Which suburbs have the most, fewest vacant homes
When Fox Lake Mayor Ed Bender looks around his village, he sees the scourge of foreclosure -- vacant homes.
Those empty shells aren't just in one neighborhood or another. They're spread across the town, across the region and across the nation. But this is his hometown, so it's more worrisome.
"Even the banks have walked away from them," Bender said.
Fox Lake has 15.2 vacant homes per every 100 housing units, the highest rate in the region. Others at the top include North Chicago with 14.5, Wonder Lake and Oakbrook Terrace each with 12.7, Mettawa with 11.8, Zion with 11.3 and Barrington Hills with 10.4 vacant homes per 100 housing units, according to the 2010 U.S. Census data released this week.
The more homes that are vacant, the more a town loses in revenue from property taxes and from water, sewer and other fees, not to mention lost customers for local businesses. Upkeep of vacant property, including cutting overgrown grass and policing vandalism, graffiti, squatters and other problems, ultimately costs the village even more, Bender said.
"But this is not a unique problem here. It's all over," Bender said.
Overall, the vacancy rate roughly doubled compared to the last census in 2000.
While Fox Lake is at the high end, Green Oaks is at the bottom of the list locally with 2.8 vacant homes per every 100 housing units. Bartlett had 3 vacant homes per 100, and Kaneville, Spring Grove and Sugar Grove had 3.1.
In comparison, Chicago's vacancy rate was 12.5, while the state had 8.7, the census data showed.
A housing unit can be a house, an apartment, a mobile home or trailer, a group of rooms, or a single room occupied as a separate living quarters.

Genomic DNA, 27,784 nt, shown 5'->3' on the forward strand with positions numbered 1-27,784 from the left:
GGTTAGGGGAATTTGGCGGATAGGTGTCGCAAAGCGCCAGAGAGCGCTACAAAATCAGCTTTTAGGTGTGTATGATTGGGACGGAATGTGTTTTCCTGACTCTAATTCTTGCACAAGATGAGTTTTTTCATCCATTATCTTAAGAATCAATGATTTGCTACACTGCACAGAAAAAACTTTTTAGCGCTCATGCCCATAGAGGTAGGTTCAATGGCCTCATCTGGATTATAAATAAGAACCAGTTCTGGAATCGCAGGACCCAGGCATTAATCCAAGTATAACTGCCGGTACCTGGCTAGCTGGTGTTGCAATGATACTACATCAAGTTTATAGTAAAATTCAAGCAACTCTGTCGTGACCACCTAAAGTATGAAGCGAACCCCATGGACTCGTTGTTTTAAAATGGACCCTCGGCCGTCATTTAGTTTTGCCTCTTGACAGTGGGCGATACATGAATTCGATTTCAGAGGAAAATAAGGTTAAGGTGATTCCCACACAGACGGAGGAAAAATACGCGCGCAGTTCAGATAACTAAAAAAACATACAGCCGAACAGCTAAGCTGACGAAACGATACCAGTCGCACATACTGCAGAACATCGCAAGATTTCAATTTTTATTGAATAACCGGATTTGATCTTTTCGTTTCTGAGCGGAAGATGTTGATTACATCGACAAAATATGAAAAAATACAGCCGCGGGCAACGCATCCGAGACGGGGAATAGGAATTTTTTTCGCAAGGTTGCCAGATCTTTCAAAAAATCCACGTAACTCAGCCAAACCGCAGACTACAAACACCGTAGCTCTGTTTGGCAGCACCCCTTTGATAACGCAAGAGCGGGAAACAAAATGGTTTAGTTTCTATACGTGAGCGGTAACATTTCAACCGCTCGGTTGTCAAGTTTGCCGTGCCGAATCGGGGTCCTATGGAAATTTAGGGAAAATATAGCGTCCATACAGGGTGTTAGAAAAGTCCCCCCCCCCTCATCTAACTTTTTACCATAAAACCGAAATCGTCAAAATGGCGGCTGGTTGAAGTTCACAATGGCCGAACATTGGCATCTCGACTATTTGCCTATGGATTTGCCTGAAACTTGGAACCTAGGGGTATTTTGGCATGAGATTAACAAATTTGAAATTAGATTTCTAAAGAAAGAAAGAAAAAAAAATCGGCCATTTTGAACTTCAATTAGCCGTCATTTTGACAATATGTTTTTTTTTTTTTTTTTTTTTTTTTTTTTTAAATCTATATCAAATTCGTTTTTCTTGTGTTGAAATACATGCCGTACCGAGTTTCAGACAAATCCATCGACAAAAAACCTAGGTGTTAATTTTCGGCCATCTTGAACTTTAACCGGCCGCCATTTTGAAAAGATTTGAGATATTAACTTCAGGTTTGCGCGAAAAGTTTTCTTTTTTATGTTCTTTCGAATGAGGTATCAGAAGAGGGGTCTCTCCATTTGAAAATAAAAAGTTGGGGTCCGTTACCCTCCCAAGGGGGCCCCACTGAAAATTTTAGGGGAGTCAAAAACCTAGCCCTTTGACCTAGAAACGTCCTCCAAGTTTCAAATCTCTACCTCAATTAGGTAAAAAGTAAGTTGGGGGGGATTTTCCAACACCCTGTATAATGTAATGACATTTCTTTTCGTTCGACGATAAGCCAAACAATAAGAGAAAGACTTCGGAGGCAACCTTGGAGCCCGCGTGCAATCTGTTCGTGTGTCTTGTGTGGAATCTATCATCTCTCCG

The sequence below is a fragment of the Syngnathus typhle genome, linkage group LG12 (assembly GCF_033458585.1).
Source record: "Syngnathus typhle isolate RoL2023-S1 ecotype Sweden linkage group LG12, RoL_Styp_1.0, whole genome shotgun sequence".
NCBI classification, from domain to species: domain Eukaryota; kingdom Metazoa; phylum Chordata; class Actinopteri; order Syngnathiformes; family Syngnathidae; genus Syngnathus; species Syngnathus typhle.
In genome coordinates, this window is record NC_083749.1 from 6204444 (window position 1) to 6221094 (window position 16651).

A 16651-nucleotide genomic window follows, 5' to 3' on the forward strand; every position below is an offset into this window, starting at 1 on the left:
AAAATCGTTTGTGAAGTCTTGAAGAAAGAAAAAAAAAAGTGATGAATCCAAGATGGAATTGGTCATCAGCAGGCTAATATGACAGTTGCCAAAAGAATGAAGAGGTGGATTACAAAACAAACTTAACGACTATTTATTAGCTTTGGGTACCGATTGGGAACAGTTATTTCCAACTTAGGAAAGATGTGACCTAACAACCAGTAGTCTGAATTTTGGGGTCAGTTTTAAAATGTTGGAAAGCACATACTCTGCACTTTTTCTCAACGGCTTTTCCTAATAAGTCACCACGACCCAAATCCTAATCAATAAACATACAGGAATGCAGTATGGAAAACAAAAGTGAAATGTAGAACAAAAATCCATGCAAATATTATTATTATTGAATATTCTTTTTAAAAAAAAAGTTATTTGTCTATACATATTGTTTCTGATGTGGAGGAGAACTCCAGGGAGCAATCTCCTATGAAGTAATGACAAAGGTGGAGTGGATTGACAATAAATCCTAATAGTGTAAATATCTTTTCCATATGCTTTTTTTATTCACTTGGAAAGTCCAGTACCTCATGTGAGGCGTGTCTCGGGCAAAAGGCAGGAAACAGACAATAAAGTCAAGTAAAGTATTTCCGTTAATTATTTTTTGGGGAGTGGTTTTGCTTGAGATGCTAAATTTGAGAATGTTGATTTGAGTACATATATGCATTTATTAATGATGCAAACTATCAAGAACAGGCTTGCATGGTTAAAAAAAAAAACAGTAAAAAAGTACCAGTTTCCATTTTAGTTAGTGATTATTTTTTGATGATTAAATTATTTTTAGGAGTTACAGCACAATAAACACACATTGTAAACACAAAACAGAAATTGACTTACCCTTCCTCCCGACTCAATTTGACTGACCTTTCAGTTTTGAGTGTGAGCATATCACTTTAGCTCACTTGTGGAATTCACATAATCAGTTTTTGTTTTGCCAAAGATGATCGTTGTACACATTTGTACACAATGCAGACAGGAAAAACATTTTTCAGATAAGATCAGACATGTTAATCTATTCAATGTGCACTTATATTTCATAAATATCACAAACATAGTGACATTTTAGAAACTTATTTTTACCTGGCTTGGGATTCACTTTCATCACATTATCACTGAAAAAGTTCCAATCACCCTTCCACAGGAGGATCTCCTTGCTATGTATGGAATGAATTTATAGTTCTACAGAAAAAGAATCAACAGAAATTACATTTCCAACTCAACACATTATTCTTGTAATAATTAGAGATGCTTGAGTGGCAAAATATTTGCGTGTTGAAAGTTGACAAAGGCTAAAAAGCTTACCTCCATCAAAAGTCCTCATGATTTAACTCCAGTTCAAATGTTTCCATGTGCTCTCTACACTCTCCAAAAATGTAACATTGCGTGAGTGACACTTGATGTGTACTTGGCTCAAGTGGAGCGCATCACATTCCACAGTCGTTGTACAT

All of these empty homes are in addition to the untold number of unfinished houses in the suburbs that were left behind by bankrupt or struggling builders. Those partially built houses generally aren't included in the census, said Stephen R. Laue, information specialist with the U.S. Census Bureau in Oak Brook.
While there are many reasons a house could be vacant -- such as the death of an owner, a job transfer to another city, or empty nesters who've downsized -- foreclosure remains the No. 1 cause for the dramatic increase in vacancies, experts said.
The sluggish real estate market means many of those homes are empty for the long haul.
Short sales, where homeowners seek to sell a home before the final foreclosure judgment, along with final foreclosures, force many financially strapped owners out of their homes. Other people just walk away, abandoning their homes, said Connie Hofherr, regional vice president and broker manager of Prudential Starck Realtors in Arlington Heights. She's been a Realtor in the Northwest suburbs for about 35 years.
"It's sad when you look at these," Hofherr said, flipping through a growing list of bank-owned homes, townhouses and condominiums. "This is what affects real estate prices and it's very difficult for appraisers to appraise a home. There are so many short sales and foreclosures that no neighborhood is immune."
The recession, along with its ensuing high rate of unemployment and other economic problems, forced many people out of their homes. But these hardships probably are temporary, said Phil Ashton, assistant professor of urban planning and policy, at the University of Illinois at Chicago.
He sees the foreclosure crisis coming to an end in the next three to five years, and those who lost their homes could have a chance at ownership again in the next five to seven years, he said.
"Once people are back on their feet, they'll be back owning or renting," said Ashton.